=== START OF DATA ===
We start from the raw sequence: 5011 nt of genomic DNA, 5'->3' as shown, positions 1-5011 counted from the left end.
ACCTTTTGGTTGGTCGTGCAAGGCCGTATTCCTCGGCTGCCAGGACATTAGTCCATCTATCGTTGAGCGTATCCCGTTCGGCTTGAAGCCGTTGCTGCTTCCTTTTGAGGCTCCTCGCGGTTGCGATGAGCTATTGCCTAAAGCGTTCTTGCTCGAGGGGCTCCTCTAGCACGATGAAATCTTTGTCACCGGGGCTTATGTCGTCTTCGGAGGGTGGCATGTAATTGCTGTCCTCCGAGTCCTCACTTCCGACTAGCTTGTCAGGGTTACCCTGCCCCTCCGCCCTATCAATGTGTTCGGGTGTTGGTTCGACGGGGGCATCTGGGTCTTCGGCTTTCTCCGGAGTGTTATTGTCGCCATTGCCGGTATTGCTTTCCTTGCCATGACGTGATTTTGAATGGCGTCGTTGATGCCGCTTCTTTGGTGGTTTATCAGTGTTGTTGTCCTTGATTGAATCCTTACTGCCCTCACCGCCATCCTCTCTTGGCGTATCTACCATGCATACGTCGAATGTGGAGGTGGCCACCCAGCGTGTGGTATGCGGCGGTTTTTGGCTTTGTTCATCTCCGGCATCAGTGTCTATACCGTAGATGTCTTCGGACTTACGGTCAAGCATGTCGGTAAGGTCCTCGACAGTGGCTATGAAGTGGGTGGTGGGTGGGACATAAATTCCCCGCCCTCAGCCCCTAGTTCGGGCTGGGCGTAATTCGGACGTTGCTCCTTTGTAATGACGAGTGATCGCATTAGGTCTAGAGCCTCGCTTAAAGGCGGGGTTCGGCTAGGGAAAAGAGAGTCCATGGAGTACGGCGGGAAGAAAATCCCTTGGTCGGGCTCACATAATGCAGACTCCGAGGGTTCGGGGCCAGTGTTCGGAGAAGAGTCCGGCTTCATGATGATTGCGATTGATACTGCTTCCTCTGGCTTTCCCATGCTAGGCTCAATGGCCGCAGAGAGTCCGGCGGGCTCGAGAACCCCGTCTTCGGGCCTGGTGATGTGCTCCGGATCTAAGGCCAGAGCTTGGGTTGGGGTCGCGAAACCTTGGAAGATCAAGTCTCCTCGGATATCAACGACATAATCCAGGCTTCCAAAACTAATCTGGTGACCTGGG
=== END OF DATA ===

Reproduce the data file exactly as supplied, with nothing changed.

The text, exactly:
We start from the raw sequence: 5011 nt of genomic DNA, 5'->3' as shown, positions 1-5011 counted from the left end.
ACCTTTTGGTTGGTCGTGCAAGGCCGTATTCCTCGGCTGCCAGGACATTAGTCCATCTATCGTTGAGCGTATCCCGTTCGGCTTGAAGCCGTTGCTGCTTCCTTTTGAGGCTCCTCGCGGTTGCGATGAGCTATTGCCTAAAGCGTTCTTGCTCGAGGGGCTCCTCTAGCACGATGAAATCTTTGTCACCGGGGCTTATGTCGTCTTCGGAGGGTGGCATGTAATTGCTGTCCTCCGAGTCCTCACTTCCGACTAGCTTGTCAGGGTTACCCTGCCCCTCCGCCCTATCAATGTGTTCGGGTGTTGGTTCGACGGGGGCATCTGGGTCTTCGGCTTTCTCCGGAGTGTTATTGTCGCCATTGCCGGTATTGCTTTCCTTGCCATGACGTGATTTTGAATGGCGTCGTTGATGCCGCTTCTTTGGTGGTTTATCAGTGTTGTTGTCCTTGATTGAATCCTTACTGCCCTCACCGCCATCCTCTCTTGGCGTATCTACCATGCATACGTCGAATGTGGAGGTGGCCACCCAGCGTGTGGTATGCGGCGGTTTTTGGCTTTGTTCATCTCCGGCATCAGTGTCTATACCGTAGATGTCTTCGGACTTACGGTCAAGCATGTCGGTAAGGTCCTCGACAGTGGCTATGAAGTGGGTGGTGGGTGGGACATAAATTCCCCGCCCTCAGCCCCTAGTTCGGGCTGGGCGTAATTCGGACGTTGCTCCTTTGTAATGACGAGTGATCGCATTAGGTCTAGAGCCTCGCTTAAAGGCGGGGTTCGGCTAGGGAAAAGAGAGTCCATGGAGTACGGCGGGAAGAAAATCCCTTGGTCGGGCTCACATAATGCAGACTCCGAGGGTTCGGGGCCAGTGTTCGGAGAAGAGTCCGGCTTCATGATGATTGCGATTGATACTGCTTCCTCTGGCTTTCCCATGCTAGGCTCAATGGCCGCAGAGAGTCCGGCGGGCTCGAGAACCCCGTCTTCGGGCCTGGTGATGTGCTCCGGATCTAAGGCCAGAGCTTGGGTTGGGGTCGCGAAACCTTGGAAGATCAAGTCTCCTCGGATATCAACGACATAATCCAGGCTTCCAAAACTAATCTGGTGACCTGGG